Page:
Knowledge Management - Introduction
Knowledge Management can be defined as the process of capturing, organizing, and storing knowledge and experiences of individual employees and groups within an organization and making that information available to the other employees in the organization. The collected information is stored in a central database known as a knowledge base which the employees of the organization can use to enhance performance. In today's world of increasingly discontinuous environmental change, Knowledge Management caters to the critical issues of organizational adaption, survival, and competence. Knowledge Management embodies organizational processes which demand synergistic combination of data and information processing capacity of information technologies, and the creative and innovative capacity of human beings.
Business, a few decades ago was characterized by predictable environments in which focus was on prediction and optimization based efficiencies. Businesses then were competence based on information as the strategic asset and the emphasis was on controlling the behavior of organizational agents toward fulfillment of pre-specified organizational goals and objectives. Alternatively, business in today's environment is characterized by high levels of uncertainty and inability to predict the future. Even the use of the information and control systems and compliance with pre-defined goals, objectives, and best practices may not necessarily achieve long-term organizational competence. Today's businesses need an understanding of the problems afresh due to the changing environmental conditions.
Knowledge Management is a framework within which the organization views all its processes as knowledge processes. All business processes within this framework involve creation, dissemination, renewal, and application of knowledge toward organizational sustenance and survival. An information value chain considers technological systems as key components that guide the business process of an organization. At the same time, the information value chain treats humans as relatively passive processors that implement best practices archived in information databases.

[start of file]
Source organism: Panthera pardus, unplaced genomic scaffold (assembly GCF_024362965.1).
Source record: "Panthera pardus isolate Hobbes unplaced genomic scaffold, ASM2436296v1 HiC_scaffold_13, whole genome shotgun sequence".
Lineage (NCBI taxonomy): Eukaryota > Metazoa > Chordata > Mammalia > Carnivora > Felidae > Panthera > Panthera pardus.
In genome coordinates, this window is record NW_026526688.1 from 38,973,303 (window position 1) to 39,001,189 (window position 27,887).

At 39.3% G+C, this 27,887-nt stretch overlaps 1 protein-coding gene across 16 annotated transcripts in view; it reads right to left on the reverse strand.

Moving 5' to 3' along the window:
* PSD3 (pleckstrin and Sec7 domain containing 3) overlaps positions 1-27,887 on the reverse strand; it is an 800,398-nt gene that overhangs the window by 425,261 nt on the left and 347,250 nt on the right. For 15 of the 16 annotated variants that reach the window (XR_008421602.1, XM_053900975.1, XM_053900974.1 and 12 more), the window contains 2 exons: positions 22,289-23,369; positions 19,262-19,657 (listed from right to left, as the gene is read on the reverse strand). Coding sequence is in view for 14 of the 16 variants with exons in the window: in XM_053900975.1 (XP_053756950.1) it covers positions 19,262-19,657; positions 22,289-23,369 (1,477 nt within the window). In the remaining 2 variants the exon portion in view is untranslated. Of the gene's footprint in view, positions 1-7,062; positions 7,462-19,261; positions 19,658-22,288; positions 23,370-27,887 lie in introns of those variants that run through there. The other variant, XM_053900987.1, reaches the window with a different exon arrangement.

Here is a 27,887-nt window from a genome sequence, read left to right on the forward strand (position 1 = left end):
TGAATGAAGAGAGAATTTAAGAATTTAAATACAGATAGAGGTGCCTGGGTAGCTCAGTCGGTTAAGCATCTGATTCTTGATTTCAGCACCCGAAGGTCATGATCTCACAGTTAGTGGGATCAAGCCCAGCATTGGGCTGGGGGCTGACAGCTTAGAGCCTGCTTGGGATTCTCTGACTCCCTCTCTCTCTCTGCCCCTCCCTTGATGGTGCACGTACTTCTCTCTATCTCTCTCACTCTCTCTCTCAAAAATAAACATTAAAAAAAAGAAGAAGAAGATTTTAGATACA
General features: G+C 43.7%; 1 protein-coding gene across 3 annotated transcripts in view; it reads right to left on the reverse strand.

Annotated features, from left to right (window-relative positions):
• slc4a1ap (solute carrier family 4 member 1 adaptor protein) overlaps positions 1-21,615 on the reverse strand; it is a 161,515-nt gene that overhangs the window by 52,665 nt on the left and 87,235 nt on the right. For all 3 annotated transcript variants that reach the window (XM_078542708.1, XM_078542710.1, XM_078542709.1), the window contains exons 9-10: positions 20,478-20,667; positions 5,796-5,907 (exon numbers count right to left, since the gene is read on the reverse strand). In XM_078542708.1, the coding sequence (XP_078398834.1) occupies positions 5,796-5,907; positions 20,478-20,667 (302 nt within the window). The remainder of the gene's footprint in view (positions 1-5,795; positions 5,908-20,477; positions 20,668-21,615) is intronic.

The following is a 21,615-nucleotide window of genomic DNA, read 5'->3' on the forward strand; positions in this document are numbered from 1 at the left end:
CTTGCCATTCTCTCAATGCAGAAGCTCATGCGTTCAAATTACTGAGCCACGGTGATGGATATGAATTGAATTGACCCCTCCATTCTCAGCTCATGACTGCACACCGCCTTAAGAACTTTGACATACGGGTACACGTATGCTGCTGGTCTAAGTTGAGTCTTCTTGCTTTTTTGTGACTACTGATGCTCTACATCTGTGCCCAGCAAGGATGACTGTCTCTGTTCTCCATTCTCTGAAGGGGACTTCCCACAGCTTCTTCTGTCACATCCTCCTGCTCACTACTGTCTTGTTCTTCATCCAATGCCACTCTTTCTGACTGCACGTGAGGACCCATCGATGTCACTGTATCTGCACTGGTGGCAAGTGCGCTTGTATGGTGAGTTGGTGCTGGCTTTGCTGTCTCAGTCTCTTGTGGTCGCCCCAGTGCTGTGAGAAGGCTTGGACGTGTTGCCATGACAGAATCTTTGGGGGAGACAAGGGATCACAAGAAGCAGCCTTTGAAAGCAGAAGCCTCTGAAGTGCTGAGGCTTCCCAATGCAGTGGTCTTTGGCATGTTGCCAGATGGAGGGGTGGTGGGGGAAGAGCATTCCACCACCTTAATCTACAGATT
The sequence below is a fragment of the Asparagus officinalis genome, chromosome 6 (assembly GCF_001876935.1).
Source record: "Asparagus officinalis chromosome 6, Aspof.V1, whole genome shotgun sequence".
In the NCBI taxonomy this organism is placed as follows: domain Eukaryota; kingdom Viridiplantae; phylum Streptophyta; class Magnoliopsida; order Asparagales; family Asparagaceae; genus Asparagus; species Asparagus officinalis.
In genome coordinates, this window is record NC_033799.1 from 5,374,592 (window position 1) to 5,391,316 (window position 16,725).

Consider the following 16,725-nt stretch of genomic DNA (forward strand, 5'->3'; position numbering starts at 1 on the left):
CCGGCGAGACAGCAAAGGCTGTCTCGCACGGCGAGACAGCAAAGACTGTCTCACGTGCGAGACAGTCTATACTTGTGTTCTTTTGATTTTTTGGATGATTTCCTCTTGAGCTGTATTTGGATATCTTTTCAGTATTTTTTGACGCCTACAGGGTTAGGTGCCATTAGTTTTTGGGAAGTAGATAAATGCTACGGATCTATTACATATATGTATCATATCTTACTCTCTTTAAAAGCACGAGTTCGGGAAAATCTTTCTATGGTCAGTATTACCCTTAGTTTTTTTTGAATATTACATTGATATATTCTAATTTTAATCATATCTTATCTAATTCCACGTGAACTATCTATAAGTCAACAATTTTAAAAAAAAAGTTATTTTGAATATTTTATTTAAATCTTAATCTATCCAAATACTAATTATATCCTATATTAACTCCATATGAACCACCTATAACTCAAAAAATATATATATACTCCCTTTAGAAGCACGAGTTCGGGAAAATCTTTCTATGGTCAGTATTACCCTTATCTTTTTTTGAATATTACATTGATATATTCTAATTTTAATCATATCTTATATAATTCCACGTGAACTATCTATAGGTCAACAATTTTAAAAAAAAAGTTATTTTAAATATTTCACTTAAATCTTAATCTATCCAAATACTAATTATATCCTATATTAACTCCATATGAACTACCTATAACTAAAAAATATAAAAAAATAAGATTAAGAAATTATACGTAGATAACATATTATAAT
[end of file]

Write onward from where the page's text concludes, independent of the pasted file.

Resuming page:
Alternatively, a knowledge value chain treats human systems as key components that engage in continuous assessment of information archived in the technological systems. Best practices are not implemented in the knowledge value chain without the active inquiry by the human systems. The human systems are constantly engaged in an active process of sense making to continuously assess the effectiveness of best practices. This shows that the best practices of yesterday cannot be taken for granted as the best practices of today or tomorrow. As a result, double loop learning, unlearning and relearning processes need to be designed into the organizational business processes.
Organizations need to ensure that they focus on the synergy of data and information processing capacity of information technologies, and the creative and innovative capacity of their human resources. The programmable tasks traditionally done by humans can be accomplished with the help of advanced information technologies. A procedure that can be programmed can be delegated to information technology in one form or another. Organizations achieve the programming for optimization and efficiency with the aid of the information and control systems. Checks and balances need to be built into the organizational processes to ensure that such programs are continuously updated in alignment with the dynamically changing external environment.
Human systems are the ones that interact continuously with the external environment due to which they have a rich understanding of the complexity of the phenomena and the changes that are occurring therein. So, the human systems can help the organization synchronize its programmed routines with the external reality of the business environment. As a result processes in an organization need to implement Knowledge Management systems to two types. One is to reinforce the linkage between the archived organizational best practices and the actions taken by organizational members based on that information. The other one is to reverse unravel the linkage between actions taken by organizational members that serve as a continuous check for renewing the archived best practices.
Latest developments in the content developments industry :